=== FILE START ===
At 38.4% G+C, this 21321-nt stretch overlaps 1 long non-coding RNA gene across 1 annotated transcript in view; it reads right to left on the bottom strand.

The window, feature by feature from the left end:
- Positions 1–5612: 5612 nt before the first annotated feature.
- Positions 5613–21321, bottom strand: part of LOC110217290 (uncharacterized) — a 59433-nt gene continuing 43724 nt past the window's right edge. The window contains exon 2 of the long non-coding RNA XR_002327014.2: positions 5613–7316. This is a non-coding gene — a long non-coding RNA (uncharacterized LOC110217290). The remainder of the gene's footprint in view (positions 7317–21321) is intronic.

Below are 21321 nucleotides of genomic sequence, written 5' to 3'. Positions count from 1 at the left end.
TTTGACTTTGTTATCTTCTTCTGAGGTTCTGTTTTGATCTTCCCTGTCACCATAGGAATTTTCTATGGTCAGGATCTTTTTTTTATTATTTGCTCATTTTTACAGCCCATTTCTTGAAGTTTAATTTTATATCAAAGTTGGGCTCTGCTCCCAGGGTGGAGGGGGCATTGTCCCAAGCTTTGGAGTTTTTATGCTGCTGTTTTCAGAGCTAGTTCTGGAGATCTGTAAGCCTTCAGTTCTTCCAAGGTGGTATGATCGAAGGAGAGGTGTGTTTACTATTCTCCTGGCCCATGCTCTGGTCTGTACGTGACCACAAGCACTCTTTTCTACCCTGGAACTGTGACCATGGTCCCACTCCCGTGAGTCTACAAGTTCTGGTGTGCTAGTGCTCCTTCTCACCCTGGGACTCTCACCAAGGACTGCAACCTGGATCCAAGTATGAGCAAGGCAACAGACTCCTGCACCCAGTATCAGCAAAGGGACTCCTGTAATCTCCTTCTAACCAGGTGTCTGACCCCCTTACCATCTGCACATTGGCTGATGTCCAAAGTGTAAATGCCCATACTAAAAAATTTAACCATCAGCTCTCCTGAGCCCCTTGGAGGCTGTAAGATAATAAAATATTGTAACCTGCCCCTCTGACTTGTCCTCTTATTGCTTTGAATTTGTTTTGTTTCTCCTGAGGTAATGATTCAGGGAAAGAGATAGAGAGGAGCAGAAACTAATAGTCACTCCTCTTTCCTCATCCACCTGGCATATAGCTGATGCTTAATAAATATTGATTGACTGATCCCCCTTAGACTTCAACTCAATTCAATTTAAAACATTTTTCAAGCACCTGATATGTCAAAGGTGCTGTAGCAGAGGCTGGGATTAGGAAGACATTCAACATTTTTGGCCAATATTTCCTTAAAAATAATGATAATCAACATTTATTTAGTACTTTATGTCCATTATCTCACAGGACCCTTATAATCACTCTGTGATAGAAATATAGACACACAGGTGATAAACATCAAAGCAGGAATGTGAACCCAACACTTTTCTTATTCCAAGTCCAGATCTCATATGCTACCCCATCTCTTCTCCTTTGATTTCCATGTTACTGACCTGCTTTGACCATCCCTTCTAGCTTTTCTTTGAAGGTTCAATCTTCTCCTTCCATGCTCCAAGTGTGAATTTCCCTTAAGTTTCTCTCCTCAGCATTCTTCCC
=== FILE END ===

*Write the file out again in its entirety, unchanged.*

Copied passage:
At 38.4% G+C, this 21321-nt stretch overlaps 1 long non-coding RNA gene across 1 annotated transcript in view; it reads right to left on the bottom strand.

The window, feature by feature from the left end:
- Positions 1–5612: 5612 nt before the first annotated feature.
- Positions 5613–21321, bottom strand: part of LOC110217290 (uncharacterized) — a 59433-nt gene continuing 43724 nt past the window's right edge. The window contains exon 2 of the long non-coding RNA XR_002327014.2: positions 5613–7316. This is a non-coding gene — a long non-coding RNA (uncharacterized LOC110217290). The remainder of the gene's footprint in view (positions 7317–21321) is intronic.

Below are 21321 nucleotides of genomic sequence, written 5' to 3'. Positions count from 1 at the left end.
TTTGACTTTGTTATCTTCTTCTGAGGTTCTGTTTTGATCTTCCCTGTCACCATAGGAATTTTCTATGGTCAGGATCTTTTTTTTATTATTTGCTCATTTTTACAGCCCATTTCTTGAAGTTTAATTTTATATCAAAGTTGGGCTCTGCTCCCAGGGTGGAGGGGGCATTGTCCCAAGCTTTGGAGTTTTTATGCTGCTGTTTTCAGAGCTAGTTCTGGAGATCTGTAAGCCTTCAGTTCTTCCAAGGTGGTATGATCGAAGGAGAGGTGTGTTTACTATTCTCCTGGCCCATGCTCTGGTCTGTACGTGACCACAAGCACTCTTTTCTACCCTGGAACTGTGACCATGGTCCCACTCCCGTGAGTCTACAAGTTCTGGTGTGCTAGTGCTCCTTCTCACCCTGGGACTCTCACCAAGGACTGCAACCTGGATCCAAGTATGAGCAAGGCAACAGACTCCTGCACCCAGTATCAGCAAAGGGACTCCTGTAATCTCCTTCTAACCAGGTGTCTGACCCCCTTACCATCTGCACATTGGCTGATGTCCAAAGTGTAAATGCCCATACTAAAAAATTTAACCATCAGCTCTCCTGAGCCCCTTGGAGGCTGTAAGATAATAAAATATTGTAACCTGCCCCTCTGACTTGTCCTCTTATTGCTTTGAATTTGTTTTGTTTCTCCTGAGGTAATGATTCAGGGAAAGAGATAGAGAGGAGCAGAAACTAATAGTCACTCCTCTTTCCTCATCCACCTGGCATATAGCTGATGCTTAATAAATATTGATTGACTGATCCCCCTTAGACTTCAACTCAATTCAATTTAAAACATTTTTCAAGCACCTGATATGTCAAAGGTGCTGTAGCAGAGGCTGGGATTAGGAAGACATTCAACATTTTTGGCCAATATTTCCTTAAAAATAATGATAATCAACATTTATTTAGTACTTTATGTCCATTATCTCACAGGACCCTTATAATCACTCTGTGATAGAAATATAGACACACAGGTGATAAACATCAAAGCAGGAATGTGAACCCAACACTTTTCTTATTCCAAGTCCAGATCTCATATGCTACCCCATCTCTTCTCCTTTGATTTCCATGTTACTGACCTGCTTTGACCATCCCTTCTAGCTTTTCTTTGAAGGTTCAATCTTCTCCTTCCATGCTCCAAGTGTGAATTTCCCTTAAGTTTCTCTCCTCAGCATTCTTCCC